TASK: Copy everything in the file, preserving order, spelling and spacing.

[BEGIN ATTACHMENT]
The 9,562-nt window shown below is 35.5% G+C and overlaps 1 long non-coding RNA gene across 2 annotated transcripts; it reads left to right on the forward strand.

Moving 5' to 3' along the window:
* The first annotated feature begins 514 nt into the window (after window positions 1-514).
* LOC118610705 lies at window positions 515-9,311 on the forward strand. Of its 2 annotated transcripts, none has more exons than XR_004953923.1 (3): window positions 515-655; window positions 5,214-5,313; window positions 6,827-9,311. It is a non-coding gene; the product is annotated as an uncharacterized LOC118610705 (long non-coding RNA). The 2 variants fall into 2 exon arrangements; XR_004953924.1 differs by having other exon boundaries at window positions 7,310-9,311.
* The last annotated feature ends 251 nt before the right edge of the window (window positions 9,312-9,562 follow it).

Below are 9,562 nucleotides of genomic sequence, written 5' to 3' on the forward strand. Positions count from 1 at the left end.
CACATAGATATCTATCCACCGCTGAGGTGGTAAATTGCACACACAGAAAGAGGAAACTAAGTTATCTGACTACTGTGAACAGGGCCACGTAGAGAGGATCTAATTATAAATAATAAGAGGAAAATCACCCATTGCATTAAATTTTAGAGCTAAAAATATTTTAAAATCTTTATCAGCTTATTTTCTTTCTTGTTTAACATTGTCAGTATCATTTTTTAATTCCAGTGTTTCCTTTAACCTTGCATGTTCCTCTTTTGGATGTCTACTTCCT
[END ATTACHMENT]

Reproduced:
The 9,562-nt window shown below is 35.5% G+C and overlaps 1 long non-coding RNA gene across 2 annotated transcripts; it reads left to right on the forward strand.

Moving 5' to 3' along the window:
* The first annotated feature begins 514 nt into the window (after window positions 1-514).
* LOC118610705 lies at window positions 515-9,311 on the forward strand. Of its 2 annotated transcripts, none has more exons than XR_004953923.1 (3): window positions 515-655; window positions 5,214-5,313; window positions 6,827-9,311. It is a non-coding gene; the product is annotated as an uncharacterized LOC118610705 (long non-coding RNA). The 2 variants fall into 2 exon arrangements; XR_004953924.1 differs by having other exon boundaries at window positions 7,310-9,311.
* The last annotated feature ends 251 nt before the right edge of the window (window positions 9,312-9,562 follow it).

Below are 9,562 nucleotides of genomic sequence, written 5' to 3' on the forward strand. Positions count from 1 at the left end.
CACATAGATATCTATCCACCGCTGAGGTGGTAAATTGCACACACAGAAAGAGGAAACTAAGTTATCTGACTACTGTGAACAGGGCCACGTAGAGAGGATCTAATTATAAATAATAAGAGGAAAATCACCCATTGCATTAAATTTTAGAGCTAAAAATATTTTAAAATCTTTATCAGCTTATTTTCTTTCTTGTTTAACATTGTCAGTATCATTTTTTAATTCCAGTGTTTCCTTTAACCTTGCATGTTCCTCTTTTGGATGTCTACTTCCT